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early intervention (5)

Hands & Voices and the Family Leadership in Language & Learning Center (FL3) offer “Eight Reasons to Say Yes to Early Intervention” in this week’s resource. Hands & Voices and FL3 focus on families of children who are Deaf or Hard of Hearing, but many of the reasons they suggest apply to families much more broadly. Ranging from support for intervention embedded into everyday routines, the importance of accessing the wisdom of other parents, and becoming a strong advocate for your child, the information presented will likely ring true for a wide range of families. Check out the infographic below to learn about the ways early intervention can support young children and their families.

This resource is related to one or more competencies in the ICC-Recommended Early Start Personnel Manual (ESPM). To find out more, visit this resource in the Neighborhood here.

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Early Intervention Handouts from CDE

The California Department of Education (CDE) recently distributed a handout entitled “Early Intervention Special Education Resources.” It gives a brief overview of three important programs:

  • Desired Results (DR) Access Project
  • Seeds of Partnership Project
  • Supporting Inclusive Practices (SIP)

Read the overview here:

If you’d like to read more about the DR Access Project, check out “Resources to Support the Use of the DRDP with Infants and Toddlers with IFSPs”:

 

Finally, if you’d like to read more about Supporting Inclusive Practices, take a look at this handout:

 

Very interesting reading. Let us know what you think in the comments below.

This resource is related to one or more competencies in the ICC-Recommended Early Start Personnel Manual (ESPM). To find out more, visit this resource in the Neighborhood here.

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Early Start Personnel Manual

sunset with manual on bottomQuoting directly from the introduction to the Early Start Personnel Manual (ESPM): The ESPM “describes the foundational principles, competencies, and evidence-based practices needed to support effective service delivery.” It also “elaborates key roles of interdisciplinary team members, how to support seamless service delivery, and how to matriculate through the Early Start personnel system.” In simpler terms, it’s the go-to document to have a better understanding of what it means to work in early intervention in California, the knowledge and skills all professionals should possess, and the types of activities that comprise and support well designed early intervention service plans.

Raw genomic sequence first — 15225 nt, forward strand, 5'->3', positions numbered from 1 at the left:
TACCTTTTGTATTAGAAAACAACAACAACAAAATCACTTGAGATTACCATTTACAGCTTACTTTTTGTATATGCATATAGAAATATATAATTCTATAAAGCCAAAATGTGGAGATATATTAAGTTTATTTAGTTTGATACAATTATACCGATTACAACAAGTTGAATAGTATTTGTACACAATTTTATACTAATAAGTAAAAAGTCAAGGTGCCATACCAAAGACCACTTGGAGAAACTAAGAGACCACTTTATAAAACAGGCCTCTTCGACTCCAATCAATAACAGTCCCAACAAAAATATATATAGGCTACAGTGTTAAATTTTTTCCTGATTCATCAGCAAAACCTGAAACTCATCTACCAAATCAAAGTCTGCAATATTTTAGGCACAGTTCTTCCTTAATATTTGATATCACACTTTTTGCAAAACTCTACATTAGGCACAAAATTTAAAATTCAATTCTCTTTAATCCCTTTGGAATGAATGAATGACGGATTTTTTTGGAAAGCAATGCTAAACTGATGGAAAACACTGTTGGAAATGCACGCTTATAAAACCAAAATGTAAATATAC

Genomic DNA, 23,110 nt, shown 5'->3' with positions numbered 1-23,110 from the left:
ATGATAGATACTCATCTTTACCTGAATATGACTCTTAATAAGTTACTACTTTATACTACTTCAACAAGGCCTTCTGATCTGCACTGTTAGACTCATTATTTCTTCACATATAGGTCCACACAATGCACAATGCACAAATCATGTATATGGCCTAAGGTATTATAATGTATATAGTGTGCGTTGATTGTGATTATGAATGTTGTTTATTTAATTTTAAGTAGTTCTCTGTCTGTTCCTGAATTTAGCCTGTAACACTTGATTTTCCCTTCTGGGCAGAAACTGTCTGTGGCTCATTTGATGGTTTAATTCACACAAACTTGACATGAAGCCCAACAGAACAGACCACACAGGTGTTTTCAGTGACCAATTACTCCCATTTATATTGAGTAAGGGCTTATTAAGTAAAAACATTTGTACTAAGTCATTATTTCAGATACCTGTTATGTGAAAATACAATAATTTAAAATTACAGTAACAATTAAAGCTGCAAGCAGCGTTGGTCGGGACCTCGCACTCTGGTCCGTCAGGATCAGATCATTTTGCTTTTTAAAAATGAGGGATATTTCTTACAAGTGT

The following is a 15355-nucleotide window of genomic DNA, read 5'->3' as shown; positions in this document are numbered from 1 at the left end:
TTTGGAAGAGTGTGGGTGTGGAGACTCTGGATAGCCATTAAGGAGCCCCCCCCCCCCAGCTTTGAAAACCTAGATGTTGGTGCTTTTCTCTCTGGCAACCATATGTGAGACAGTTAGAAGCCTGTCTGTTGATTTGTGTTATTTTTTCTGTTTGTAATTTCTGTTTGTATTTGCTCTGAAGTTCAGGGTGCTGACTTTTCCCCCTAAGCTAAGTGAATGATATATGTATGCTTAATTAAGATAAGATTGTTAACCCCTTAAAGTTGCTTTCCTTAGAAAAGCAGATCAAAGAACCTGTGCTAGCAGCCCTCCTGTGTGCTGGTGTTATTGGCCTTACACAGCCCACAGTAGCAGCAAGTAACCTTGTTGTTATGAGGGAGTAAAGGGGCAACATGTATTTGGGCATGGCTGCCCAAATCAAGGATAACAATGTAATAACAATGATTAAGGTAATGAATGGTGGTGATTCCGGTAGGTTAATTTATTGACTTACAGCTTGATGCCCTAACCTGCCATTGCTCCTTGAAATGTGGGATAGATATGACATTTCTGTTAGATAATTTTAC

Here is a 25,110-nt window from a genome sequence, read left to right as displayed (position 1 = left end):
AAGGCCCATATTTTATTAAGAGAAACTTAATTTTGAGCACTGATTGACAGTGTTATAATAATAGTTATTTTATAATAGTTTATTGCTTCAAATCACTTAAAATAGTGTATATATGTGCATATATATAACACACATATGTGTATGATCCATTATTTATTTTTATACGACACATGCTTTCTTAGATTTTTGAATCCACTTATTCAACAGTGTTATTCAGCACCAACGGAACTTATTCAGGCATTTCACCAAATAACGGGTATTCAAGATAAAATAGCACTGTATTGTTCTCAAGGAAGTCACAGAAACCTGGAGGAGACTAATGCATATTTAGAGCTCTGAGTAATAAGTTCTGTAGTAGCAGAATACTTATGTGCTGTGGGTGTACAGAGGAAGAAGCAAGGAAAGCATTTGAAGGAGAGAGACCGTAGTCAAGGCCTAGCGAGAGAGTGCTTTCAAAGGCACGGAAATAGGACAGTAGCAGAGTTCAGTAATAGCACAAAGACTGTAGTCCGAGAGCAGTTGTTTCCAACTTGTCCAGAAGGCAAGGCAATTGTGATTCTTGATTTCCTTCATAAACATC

The ESPM is recommended by the California State Interagency Coordinating Council on Early Intervention and supports the California Early Start Comprehensive System of Personnel Development to strengthen California’s system of qualified personnel providing services for eligible infants, toddlers, and their fa

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Being an Evidence-Based Practitioner

What does it mean to be an evidence-based practitioner? Why is it important to implement evidence-based practices? The Technical Assistance Center on Social Emotional Intervention (TACSEI) (formerly known as the Center for Evidence-Based Practice: Young Children with Challenging Behavior) released recommended practices for early intervention professionals on Being an Evidence-Based Practitioner. This fact sheet defines evidence-based practice, describes the benefits of being an evidence-based practitioner, and identifies common barriers to being an evidence-based practitioner and their solutions.

Being an Evidence-Based Practitioner is one of several handouts on recommended practices for children with challenging behavior. You can find more handouts and resources on the TACSEI website by clicking here.

 

This resource is related to one or more competencies in the ICC-Recommended Early Start Personnel Manual (ESPM). To find out more, visit this resource in the Neighborhood here.

 

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